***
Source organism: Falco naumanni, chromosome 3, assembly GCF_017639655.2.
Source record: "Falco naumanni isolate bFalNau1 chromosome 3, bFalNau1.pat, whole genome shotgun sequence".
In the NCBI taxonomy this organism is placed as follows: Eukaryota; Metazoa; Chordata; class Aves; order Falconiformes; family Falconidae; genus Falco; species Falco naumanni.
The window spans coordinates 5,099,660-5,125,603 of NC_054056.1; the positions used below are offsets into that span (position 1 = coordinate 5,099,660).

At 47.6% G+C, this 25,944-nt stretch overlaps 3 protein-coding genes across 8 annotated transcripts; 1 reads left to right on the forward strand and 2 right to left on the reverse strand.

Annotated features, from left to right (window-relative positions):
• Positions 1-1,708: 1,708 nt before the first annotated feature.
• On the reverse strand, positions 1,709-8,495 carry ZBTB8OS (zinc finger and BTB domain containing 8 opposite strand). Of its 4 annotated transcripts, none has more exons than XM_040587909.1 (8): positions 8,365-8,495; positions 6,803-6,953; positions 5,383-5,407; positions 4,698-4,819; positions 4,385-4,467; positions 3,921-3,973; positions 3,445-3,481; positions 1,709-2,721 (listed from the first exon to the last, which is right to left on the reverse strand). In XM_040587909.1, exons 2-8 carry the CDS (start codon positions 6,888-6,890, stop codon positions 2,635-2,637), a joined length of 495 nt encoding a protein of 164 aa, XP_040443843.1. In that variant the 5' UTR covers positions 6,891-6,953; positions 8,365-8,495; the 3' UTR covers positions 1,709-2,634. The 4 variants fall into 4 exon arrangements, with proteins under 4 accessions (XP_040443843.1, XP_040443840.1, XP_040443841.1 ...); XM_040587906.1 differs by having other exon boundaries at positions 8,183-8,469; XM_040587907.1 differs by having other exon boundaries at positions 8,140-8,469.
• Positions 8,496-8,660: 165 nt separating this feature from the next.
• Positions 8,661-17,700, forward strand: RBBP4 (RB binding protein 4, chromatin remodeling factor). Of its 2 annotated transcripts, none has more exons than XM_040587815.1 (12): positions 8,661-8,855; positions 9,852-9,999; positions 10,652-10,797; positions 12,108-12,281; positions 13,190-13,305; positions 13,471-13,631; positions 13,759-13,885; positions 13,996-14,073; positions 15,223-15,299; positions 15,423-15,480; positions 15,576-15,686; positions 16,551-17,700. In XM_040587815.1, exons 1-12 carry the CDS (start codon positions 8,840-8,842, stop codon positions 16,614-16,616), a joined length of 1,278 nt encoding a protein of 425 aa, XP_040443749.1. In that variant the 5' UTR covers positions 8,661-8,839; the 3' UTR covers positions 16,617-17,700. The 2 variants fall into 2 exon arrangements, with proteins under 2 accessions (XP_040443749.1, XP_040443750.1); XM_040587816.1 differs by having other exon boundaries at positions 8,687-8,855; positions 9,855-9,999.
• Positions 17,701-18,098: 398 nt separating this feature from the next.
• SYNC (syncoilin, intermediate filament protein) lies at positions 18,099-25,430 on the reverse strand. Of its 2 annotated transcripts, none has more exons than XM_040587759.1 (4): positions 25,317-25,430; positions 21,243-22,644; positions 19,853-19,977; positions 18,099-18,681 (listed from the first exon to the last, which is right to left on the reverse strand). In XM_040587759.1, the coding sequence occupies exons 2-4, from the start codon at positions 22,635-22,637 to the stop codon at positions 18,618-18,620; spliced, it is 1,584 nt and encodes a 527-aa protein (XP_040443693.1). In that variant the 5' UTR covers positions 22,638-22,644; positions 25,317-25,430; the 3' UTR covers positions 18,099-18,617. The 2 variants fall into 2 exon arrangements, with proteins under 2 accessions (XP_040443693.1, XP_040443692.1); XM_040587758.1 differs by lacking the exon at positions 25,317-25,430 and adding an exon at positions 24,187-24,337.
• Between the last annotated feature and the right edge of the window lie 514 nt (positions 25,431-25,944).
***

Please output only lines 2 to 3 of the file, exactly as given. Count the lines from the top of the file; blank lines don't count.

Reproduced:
Source record: "Falco naumanni isolate bFalNau1 chromosome 3, bFalNau1.pat, whole genome shotgun sequence".
In the NCBI taxonomy this organism is placed as follows: Eukaryota; Metazoa; Chordata; class Aves; order Falconiformes; family Falconidae; genus Falco; species Falco naumanni.